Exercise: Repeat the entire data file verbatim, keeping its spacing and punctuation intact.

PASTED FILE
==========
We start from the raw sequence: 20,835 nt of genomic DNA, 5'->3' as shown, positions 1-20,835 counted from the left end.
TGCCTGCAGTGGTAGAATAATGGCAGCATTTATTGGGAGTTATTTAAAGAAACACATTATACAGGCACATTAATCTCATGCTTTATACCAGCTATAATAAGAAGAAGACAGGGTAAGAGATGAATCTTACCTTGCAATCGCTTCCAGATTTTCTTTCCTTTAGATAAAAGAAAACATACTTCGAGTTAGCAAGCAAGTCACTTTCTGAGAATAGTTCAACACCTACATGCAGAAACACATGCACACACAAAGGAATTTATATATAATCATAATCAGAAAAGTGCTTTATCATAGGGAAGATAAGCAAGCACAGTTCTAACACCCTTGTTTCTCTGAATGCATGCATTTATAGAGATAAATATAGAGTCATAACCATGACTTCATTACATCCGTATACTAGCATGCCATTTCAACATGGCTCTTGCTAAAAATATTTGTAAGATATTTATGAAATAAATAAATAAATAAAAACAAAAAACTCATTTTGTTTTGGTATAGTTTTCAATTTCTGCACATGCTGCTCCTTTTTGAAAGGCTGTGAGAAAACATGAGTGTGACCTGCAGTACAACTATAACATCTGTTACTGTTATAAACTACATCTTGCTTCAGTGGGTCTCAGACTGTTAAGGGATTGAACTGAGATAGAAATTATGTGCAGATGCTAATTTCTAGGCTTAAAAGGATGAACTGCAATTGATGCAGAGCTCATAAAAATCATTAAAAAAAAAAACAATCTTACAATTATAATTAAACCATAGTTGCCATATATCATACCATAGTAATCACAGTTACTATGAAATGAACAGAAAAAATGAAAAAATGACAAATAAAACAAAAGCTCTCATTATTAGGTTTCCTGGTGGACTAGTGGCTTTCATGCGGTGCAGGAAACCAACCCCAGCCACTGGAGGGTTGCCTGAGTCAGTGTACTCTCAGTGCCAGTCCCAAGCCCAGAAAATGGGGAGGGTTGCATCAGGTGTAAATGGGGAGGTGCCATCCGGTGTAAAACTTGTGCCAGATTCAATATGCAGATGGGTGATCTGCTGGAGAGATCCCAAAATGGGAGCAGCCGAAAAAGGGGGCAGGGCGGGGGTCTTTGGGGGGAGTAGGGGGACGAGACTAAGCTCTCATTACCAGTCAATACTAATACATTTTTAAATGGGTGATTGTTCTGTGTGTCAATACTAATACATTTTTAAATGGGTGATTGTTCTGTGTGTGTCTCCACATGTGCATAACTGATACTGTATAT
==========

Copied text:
We start from the raw sequence: 20,835 nt of genomic DNA, 5'->3' as shown, positions 1-20,835 counted from the left end.
TGCCTGCAGTGGTAGAATAATGGCAGCATTTATTGGGAGTTATTTAAAGAAACACATTATACAGGCACATTAATCTCATGCTTTATACCAGCTATAATAAGAAGAAGACAGGGTAAGAGATGAATCTTACCTTGCAATCGCTTCCAGATTTTCTTTCCTTTAGATAAAAGAAAACATACTTCGAGTTAGCAAGCAAGTCACTTTCTGAGAATAGTTCAACACCTACATGCAGAAACACATGCACACACAAAGGAATTTATATATAATCATAATCAGAAAAGTGCTTTATCATAGGGAAGATAAGCAAGCACAGTTCTAACACCCTTGTTTCTCTGAATGCATGCATTTATAGAGATAAATATAGAGTCATAACCATGACTTCATTACATCCGTATACTAGCATGCCATTTCAACATGGCTCTTGCTAAAAATATTTGTAAGATATTTATGAAATAAATAAATAAATAAAAACAAAAAACTCATTTTGTTTTGGTATAGTTTTCAATTTCTGCACATGCTGCTCCTTTTTGAAAGGCTGTGAGAAAACATGAGTGTGACCTGCAGTACAACTATAACATCTGTTACTGTTATAAACTACATCTTGCTTCAGTGGGTCTCAGACTGTTAAGGGATTGAACTGAGATAGAAATTATGTGCAGATGCTAATTTCTAGGCTTAAAAGGATGAACTGCAATTGATGCAGAGCTCATAAAAATCATTAAAAAAAAAAACAATCTTACAATTATAATTAAACCATAGTTGCCATATATCATACCATAGTAATCACAGTTACTATGAAATGAACAGAAAAAATGAAAAAATGACAAATAAAACAAAAGCTCTCATTATTAGGTTTCCTGGTGGACTAGTGGCTTTCATGCGGTGCAGGAAACCAACCCCAGCCACTGGAGGGTTGCCTGAGTCAGTGTACTCTCAGTGCCAGTCCCAAGCCCAGAAAATGGGGAGGGTTGCATCAGGTGTAAATGGGGAGGTGCCATCCGGTGTAAAACTTGTGCCAGATTCAATATGCAGATGGGTGATCTGCTGGAGAGATCCCAAAATGGGAGCAGCCGAAAAAGGGGGCAGGGCGGGGGTCTTTGGGGGGAGTAGGGGGACGAGACTAAGCTCTCATTACCAGTCAATACTAATACATTTTTAAATGGGTGATTGTTCTGTGTGTCAATACTAATACATTTTTAAATGGGTGATTGTTCTGTGTGTGTCTCCACATGTGCATAACTGATACTGTATAT